Ten years after he passed away, Aurel Stroe remains one of the most valuable composers that Romania has offered to the world in the post-Enescu era. Belonging to an area of novelty and extreme originality of composition and musical thinking, Aurel Stroe was similarly neither understood nor appreciated enough (especially at home) and only to limited extent sung and scheduled within symphonic concerts and chamber music. But abroad, Aurel Stroe remains one of the most performed Romanian composers of modern music. Ten years after his passing away, we will attempt to create an overall view of his musical creations, and the inheritance of his composition thinking.
The folkloric character of the beginnings of jazz has been established by all researchers of American classical music. The African-Americans brought as slaves onto the territory of North America, the European émigrés tied to their own folkloric repertoire, the songs in the musical revues on Broadway turned national successes – can be considered the first three waves to have fundamentally influenced the history of jazz music. Preserving the classical and modern manner of improvisation and arrangement has not been a solution for authentic jazz musicians, permanently preoccupied with renewing their mode of expression. As it happened in the academic genres, the effect of experiments was mostly to draw the public away, as its capacity of understanding and empathizing with the new musical “products” (especially those in the “free” stylistic area) were discouraging. The areas which also had something original to say in the field of jazz remained the traditional, archaic cultures in Eastern Europe, Asia, the Orient. Compared to folkloric works from very distant areas, the musical culture of the Balkans bears the advantage of diversity, the ease of reception of melodies, rhythms and instrumental sonority. One of the most important architects of ethno-jazz is Anatoly Vapirov. A classically-trained musician, an author of concerts, stage music and soundtracks, a consummate connoisseur of the classical mode of improvisation as a saxophone and clarinet player, Anatoly Vapirov has dedicated decades of his life to researching the archaic musical culture of the Balkans, which he translated into the dual academic-jazz language, in the hypostases of predetermined scored works and of improvised works – either as a soloist, in combos or big bands. This study focuses on highlighting the language techniques, emphasizing the aesthetic-artistic qualities of the music signed Anatoly Vapirov.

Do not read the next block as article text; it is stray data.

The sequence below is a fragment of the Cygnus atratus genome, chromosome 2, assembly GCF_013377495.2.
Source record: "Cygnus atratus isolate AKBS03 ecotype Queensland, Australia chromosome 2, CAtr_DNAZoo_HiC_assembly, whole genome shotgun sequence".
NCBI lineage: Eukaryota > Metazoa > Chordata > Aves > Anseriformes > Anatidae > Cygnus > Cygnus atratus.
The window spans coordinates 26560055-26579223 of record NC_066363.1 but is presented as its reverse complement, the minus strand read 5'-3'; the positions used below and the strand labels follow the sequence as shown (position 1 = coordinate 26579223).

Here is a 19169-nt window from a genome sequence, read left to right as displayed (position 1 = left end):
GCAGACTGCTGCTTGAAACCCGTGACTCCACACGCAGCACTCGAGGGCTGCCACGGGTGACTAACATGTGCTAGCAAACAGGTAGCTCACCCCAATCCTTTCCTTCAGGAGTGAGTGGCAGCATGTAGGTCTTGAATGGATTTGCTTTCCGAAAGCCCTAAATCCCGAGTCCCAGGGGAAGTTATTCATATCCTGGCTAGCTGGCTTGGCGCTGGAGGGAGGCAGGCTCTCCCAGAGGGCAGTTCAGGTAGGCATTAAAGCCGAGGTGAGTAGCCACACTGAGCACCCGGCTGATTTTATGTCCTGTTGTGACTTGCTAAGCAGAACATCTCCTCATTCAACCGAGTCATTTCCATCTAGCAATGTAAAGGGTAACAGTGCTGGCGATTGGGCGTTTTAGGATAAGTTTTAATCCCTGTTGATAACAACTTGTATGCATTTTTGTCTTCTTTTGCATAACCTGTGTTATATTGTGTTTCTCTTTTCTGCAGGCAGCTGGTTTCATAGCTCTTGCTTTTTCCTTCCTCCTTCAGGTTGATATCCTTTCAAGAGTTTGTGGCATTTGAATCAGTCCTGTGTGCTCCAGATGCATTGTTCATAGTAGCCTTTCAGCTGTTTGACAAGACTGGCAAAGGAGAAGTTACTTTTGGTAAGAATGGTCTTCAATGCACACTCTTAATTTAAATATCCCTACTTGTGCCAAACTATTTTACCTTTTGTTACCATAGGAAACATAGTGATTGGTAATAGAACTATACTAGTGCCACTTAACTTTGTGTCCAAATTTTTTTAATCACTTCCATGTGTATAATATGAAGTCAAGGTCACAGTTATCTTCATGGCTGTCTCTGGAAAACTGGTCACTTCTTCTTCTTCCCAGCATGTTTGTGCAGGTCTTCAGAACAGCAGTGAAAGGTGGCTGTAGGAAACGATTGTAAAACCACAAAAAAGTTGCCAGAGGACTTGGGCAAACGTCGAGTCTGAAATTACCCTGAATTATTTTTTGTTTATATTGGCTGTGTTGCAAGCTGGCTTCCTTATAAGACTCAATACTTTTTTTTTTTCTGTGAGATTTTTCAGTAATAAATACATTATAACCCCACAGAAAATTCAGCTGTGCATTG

At the beginning of the 20th century visual artists found in the art the perfect field to experiment with different materials, combinations of new shapes and proportions to create new artistic currents. But this new trend has questioned the relation of classical arts with its perennial values which can not be overlooked, however radical the desire of young artists to “break” definitively with the past. Thus, in this new artistic context, many of the old art flagship techniques have been questioned and, as is always the case for predicting the “future of art”, the new artistic tendencies are absolutized and others are considered obsolete and declared “death”. The best known example is that of Marcel Duchamp, who, along with his famous ready-made exhibitions, strongly supported the death of art. Finally, the great creators of the past century felt at one point the need to relate to established art in order to better understand the “place” occupied by the generation of new artistic revolutions.
The Iași Conservatory Book of Honor was initiated in 1926, when the headmaster of the institution was the cello teacher Nicolae Theodorescu (between 1924-1930). I tried to describe the adventure of this document of great importance for the history of Iaşi culture, in the following episodes: personalities and events mentioned in the Book; the disappearance of the Book from the Conservatory archive in 1950, under circumstances still unclear; rediscovery and presence in D. Grumuzescu’s collection; returning to the patrimony of the “George Enescu” Art University of Iasi. This text is an extension of the one published in “Filarmonica Magazine”, in April 2015.
On the occasion of the 50th anniversary of the passing of the Transylvanian musician Nicolae Bretan (1887-1968), known during the interwar period due to his complex field of activity (interpreter, director, conductor, composer), we consider it necessary to elaborate a study that is critical for several reasons. Starting with the dilemmatic comments existent in the current bibliography, we propose, on the one hand, to systematize the information regarding the reception of his personality in the context of the age in which he lived and worked, and on the other hand, to outline the premises that generated the appearance of controversial writings, but especially to question their effects on the deformed stylistic perception of the musician at national and international level. We consider that this is one of the ways in which the “phenomenon of Bretan’s rebirth” can be objectively reevaluated, appreciating the existence and real contributions of a minor musician, who, although endowed with talent, could not be in the same compositional direction that included national models (George Enescu, Mihail Jora, Paul Constantinescu), are comparable to those in the universal space of the first half of the 20th century.